Checkout Abandonment: Optimize the Final Step

Joe Rosenthalcheckout abandonment, Website Abandonment TipsLeave a Comment

On average, of all the traffic generated on e-commerce websites, a mere 4.8% of users make it through to the checkout process.  Of those that start checkout, less than half make it through to the end of the sale.  While a lack of trust can cause checkout abandonment, some online shoppers simply become frustrated with a convoluted process and unknown errors.  To make the most out of the 4.8% of users that actually reach checkout, simplicity and usability must be top priorities at the end of the conversion funnel. Use the following tips to streamline the purchasing process.


reduce checkout abandonment

Let Them In
One of the most common mistakes made by online retailers is forcing users to register with your website before they can make a purchase.  If a consumer has added items to their cart and decided to move past browsing and onto payment, the last thing you want to do is place another obstacle between them and the sale.  According to studies done by Forrester Research, nearly 15% of people who abandoned shopping carts cited the unavailability of guest checkout as a factor.  Don’t let an administrative faux pas drive up checkout abandonment rates.

Provide a guest checkout option for those users who want to make a single purchase without creating a unique username, password, and everything else that comes with registration.  In order to make user accounts a truly convenient option, let guests create an account at the end of their first purchase using the information they’ve already entered.  This way, if they choose, users can simply log-in for their next purchase and expedite the information-entry process.

 

checkout optimizationLet Them Know
It’s true, mystery can be fun, but let’s leave that to entertainment industry.  When selling something online, never leave your customers guessing.  Somewhere on your checkout pages, place a visual display of the user’s progression through checkout.  Let your users know when they’ll have a chance to review their purchase and when their order will be processed.  With a simple representation of the steps ahead of the customer, they’ll be able to focus on moving towards a finished sale. Checkout abandonment is much less likely if a consumer can see that final review and order confirmation is just a click away.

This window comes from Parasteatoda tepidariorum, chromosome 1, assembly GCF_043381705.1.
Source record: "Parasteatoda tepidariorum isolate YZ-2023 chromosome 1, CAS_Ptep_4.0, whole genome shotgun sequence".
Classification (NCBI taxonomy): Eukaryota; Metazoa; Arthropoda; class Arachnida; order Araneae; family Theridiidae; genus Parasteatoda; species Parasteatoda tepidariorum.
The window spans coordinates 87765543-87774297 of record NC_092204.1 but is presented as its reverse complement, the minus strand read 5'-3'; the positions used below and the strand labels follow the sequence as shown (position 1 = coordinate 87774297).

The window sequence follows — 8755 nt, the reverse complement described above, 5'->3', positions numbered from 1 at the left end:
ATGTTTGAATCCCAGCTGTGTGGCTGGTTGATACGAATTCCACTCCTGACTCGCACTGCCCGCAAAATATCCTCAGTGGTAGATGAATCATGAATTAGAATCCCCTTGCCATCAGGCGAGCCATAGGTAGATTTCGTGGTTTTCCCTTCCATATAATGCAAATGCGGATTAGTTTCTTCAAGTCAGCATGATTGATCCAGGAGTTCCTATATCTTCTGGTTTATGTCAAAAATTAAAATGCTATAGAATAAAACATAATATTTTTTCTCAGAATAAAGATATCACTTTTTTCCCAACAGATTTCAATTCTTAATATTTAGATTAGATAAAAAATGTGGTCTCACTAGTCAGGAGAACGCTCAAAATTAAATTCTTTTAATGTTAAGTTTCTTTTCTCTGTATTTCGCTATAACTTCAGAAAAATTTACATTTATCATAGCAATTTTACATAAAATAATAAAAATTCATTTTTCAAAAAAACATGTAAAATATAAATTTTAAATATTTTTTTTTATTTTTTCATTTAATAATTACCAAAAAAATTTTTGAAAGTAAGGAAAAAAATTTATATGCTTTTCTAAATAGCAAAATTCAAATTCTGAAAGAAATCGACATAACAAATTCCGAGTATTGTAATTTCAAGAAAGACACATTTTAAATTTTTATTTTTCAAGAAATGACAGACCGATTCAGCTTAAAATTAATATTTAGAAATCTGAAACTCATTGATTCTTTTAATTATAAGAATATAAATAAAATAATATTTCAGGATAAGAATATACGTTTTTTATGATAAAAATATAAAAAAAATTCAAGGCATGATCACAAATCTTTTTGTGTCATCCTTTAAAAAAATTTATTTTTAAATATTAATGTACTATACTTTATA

checkout abandonment rateLet Them Be
With e-commerce growing as quickly and consistently as it is, the chances that this is a customer’s first online purchase are fairly slim.  Don’t slow down the advanced user; find and strike the balance between helpful and relaxed. Make help available for those that need it, but stay out of the way of those who are content to quickly and accurately input their data as they have dozens of times before.  Particularly useful options for providing help include automated chat solutions that can answer specific user questions and on-hover tooltips for the less obvious data fields.

Checkout Abandonment Tips

Apple.com uses on-hover tooltips to explain any ambiguous data requests, such as a “security code.”

 

abandon at checkoutLet Them Finish
During the earlier days of e-commerce, companies would require a seemingly endless stack of digital paperwork to make a purchase.  Retailers quickly learned, however, that the more information you require, the more likely they are to abandon the checkout.  Every step you put between the shopping cart and a completed purchase increases abandonment.  Nowadays, users understand that an online purchase shouldn’t mirror applying for a credit card.  Where possible, condense your checkout process to one or two pages before a final review and confirmation. Some of the most successful online merchants have a simple, three-step process that requests shipping information, followed by billing information, and finally review and confirmation.

As a word of warning, collapsing your checkout process into fewer pages does not mean that you should clutter a page with multiple columns of required fields that run for miles down a page.  Cut out unnecessary data requests and create a simple, clean, single column of entry fields that a user can work through within minutes. A top-to-bottom structure is universally understood and easy to follow.  With multiple columns, a consumer may accidentally skip a required field only to be frustratingly held back as they attempt to move on to the next step, making checkout abandonment more likely.

A properly designed and thoroughly tested checkout process will boost conversions and generate additional profits for your business.  However, some of those who abandon do so for reasons other than anxiety or frustration.  To learn more about what you can do engage and recover abandoning users at any stage of the conversion funnel, contact us and schedule a complimentary consultation.

 

Written by Joe Rosenthal


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